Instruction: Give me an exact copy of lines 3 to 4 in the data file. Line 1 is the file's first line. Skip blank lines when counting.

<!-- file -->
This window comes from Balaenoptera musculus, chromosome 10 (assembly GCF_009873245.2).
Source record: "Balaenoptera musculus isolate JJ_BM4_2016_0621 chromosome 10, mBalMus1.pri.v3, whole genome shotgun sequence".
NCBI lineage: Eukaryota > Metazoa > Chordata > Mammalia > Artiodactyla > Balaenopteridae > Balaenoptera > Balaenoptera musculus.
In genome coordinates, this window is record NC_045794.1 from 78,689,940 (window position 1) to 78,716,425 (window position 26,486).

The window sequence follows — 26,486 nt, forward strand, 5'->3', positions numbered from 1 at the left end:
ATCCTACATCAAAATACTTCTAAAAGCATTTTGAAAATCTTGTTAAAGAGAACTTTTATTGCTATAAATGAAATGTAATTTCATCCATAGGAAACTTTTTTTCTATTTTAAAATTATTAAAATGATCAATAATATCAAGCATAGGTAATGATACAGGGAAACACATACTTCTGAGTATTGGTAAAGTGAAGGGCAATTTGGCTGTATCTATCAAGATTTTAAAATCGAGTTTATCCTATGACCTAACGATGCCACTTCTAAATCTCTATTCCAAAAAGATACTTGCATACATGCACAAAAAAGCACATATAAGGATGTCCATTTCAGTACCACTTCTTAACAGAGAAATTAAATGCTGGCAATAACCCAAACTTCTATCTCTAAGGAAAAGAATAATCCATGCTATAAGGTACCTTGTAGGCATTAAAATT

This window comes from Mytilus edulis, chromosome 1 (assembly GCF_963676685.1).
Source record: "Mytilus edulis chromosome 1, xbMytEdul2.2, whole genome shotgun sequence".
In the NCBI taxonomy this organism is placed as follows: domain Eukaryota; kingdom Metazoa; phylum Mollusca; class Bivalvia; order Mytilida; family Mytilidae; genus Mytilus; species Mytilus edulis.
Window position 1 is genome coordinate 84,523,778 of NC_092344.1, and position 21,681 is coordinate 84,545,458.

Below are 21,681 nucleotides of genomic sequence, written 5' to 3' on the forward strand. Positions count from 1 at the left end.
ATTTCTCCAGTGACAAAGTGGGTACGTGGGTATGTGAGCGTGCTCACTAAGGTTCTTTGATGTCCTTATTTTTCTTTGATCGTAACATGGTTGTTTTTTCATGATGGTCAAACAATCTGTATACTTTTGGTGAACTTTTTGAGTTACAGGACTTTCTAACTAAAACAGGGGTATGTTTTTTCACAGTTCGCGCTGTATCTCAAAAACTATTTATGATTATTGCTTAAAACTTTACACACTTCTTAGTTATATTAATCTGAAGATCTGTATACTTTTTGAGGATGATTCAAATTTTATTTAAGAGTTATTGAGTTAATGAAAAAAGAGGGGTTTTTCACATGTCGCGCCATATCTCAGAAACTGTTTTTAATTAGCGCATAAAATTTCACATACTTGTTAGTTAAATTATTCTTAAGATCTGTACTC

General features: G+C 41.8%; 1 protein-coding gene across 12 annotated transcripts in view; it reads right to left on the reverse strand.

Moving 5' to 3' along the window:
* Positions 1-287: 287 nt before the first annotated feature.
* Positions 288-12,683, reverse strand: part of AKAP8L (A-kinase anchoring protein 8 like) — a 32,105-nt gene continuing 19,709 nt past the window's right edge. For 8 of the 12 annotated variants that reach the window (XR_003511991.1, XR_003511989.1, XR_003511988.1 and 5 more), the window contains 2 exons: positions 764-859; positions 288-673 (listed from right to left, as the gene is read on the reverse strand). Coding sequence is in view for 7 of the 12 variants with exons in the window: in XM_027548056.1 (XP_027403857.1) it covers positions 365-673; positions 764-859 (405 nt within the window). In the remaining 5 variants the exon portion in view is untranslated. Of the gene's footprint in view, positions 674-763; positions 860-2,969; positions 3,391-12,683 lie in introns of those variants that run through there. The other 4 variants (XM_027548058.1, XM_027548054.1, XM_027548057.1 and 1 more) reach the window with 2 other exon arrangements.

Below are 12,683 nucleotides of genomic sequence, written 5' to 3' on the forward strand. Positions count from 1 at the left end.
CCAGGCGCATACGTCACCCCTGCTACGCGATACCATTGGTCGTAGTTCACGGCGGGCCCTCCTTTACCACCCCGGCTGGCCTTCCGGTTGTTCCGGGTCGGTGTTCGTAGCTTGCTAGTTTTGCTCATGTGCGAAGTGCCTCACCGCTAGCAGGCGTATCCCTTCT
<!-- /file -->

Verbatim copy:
NCBI lineage: Eukaryota > Metazoa > Chordata > Mammalia > Artiodactyla > Balaenopteridae > Balaenoptera > Balaenoptera musculus.
In genome coordinates, this window is record NC_045794.1 from 78,689,940 (window position 1) to 78,716,425 (window position 26,486).